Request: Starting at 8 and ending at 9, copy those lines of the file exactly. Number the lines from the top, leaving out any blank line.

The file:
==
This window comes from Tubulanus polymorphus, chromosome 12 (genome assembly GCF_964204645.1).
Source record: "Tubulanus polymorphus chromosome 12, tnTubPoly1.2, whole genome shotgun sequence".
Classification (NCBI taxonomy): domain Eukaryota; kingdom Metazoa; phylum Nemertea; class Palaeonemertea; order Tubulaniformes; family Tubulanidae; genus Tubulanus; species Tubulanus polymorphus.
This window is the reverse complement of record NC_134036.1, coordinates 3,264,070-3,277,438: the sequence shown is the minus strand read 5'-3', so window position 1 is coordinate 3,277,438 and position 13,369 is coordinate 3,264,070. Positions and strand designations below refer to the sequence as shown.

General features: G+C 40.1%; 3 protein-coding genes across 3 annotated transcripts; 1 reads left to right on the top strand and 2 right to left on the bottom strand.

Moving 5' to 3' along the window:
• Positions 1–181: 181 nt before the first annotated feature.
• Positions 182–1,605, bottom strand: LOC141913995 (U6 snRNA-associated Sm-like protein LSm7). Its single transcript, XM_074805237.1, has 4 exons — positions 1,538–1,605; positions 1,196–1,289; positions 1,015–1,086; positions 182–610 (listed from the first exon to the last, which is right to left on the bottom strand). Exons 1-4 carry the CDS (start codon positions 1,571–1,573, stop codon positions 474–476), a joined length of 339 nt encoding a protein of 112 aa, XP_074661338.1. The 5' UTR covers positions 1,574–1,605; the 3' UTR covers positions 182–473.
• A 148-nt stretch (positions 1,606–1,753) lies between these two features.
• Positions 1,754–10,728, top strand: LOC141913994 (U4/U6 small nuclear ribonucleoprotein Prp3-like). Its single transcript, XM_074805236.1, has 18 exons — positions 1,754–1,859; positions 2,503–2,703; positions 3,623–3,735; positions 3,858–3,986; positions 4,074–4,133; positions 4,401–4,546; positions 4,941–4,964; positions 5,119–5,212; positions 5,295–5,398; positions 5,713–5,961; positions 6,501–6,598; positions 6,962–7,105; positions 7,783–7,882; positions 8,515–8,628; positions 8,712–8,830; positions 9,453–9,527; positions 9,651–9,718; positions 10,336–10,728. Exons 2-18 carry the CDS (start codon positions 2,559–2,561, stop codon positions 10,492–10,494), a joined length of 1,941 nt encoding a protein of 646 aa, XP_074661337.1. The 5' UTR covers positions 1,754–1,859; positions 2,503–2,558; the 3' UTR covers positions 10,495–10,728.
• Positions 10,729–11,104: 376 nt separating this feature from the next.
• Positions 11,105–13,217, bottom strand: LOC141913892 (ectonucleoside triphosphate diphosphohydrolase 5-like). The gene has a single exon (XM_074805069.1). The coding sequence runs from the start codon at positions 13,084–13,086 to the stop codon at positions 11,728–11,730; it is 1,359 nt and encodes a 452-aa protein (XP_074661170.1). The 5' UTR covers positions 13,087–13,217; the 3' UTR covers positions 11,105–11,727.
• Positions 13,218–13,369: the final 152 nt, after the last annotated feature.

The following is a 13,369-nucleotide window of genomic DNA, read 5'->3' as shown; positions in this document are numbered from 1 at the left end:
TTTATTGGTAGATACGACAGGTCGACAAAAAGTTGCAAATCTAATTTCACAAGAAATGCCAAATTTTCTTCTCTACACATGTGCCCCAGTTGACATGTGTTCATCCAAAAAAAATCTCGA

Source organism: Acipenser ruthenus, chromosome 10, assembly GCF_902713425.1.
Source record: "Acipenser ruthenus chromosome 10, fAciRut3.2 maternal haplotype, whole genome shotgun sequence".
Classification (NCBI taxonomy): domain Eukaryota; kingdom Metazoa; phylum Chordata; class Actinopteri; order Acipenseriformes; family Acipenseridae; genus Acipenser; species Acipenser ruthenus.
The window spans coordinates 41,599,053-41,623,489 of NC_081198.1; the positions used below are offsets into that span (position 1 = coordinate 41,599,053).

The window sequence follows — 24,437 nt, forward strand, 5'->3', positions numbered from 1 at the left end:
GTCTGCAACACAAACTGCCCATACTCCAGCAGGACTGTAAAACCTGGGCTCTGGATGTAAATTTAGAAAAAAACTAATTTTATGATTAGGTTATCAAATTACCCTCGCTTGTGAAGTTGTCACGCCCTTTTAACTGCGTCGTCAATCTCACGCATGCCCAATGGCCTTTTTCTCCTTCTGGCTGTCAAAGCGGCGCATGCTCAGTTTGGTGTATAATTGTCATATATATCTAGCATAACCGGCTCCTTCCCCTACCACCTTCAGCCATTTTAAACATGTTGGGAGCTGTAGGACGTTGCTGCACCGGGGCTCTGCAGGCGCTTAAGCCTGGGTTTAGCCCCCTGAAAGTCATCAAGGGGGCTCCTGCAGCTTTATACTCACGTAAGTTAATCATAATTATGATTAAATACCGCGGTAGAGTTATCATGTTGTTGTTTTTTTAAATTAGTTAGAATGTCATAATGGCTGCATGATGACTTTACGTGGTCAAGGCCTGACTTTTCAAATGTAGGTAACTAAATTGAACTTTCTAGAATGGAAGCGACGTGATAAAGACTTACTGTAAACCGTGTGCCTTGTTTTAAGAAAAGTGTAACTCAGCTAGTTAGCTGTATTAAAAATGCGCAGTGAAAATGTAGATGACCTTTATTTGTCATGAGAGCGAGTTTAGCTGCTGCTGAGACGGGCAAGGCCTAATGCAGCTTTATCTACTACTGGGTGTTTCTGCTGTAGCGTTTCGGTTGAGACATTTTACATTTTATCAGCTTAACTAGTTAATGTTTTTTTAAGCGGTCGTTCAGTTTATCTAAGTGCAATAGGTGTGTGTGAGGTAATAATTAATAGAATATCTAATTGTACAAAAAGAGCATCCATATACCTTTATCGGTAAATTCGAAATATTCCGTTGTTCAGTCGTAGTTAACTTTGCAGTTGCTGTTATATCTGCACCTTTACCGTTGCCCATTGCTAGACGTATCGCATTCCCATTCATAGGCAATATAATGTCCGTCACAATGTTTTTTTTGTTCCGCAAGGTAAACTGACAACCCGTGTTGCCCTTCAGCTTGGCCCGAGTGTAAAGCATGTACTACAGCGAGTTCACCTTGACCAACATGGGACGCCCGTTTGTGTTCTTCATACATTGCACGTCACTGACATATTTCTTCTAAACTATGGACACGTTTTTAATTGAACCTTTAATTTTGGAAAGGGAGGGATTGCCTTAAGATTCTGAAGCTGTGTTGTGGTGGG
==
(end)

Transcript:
• Positions 182–1,605, bottom strand: LOC141913995 (U6 snRNA-associated Sm-like protein LSm7). Its single transcript, XM_074805237.1, has 4 exons — positions 1,538–1,605; positions 1,196–1,289; positions 1,015–1,086; positions 182–610 (listed from the first exon to the last, which is right to left on the bottom strand). Exons 1-4 carry the CDS (start codon positions 1,571–1,573, stop codon positions 474–476), a joined length of 339 nt encoding a protein of 112 aa, XP_074661338.1. The 5' UTR covers positions 1,574–1,605; the 3' UTR covers positions 182–473.
• A 148-nt stretch (positions 1,606–1,753) lies between these two features.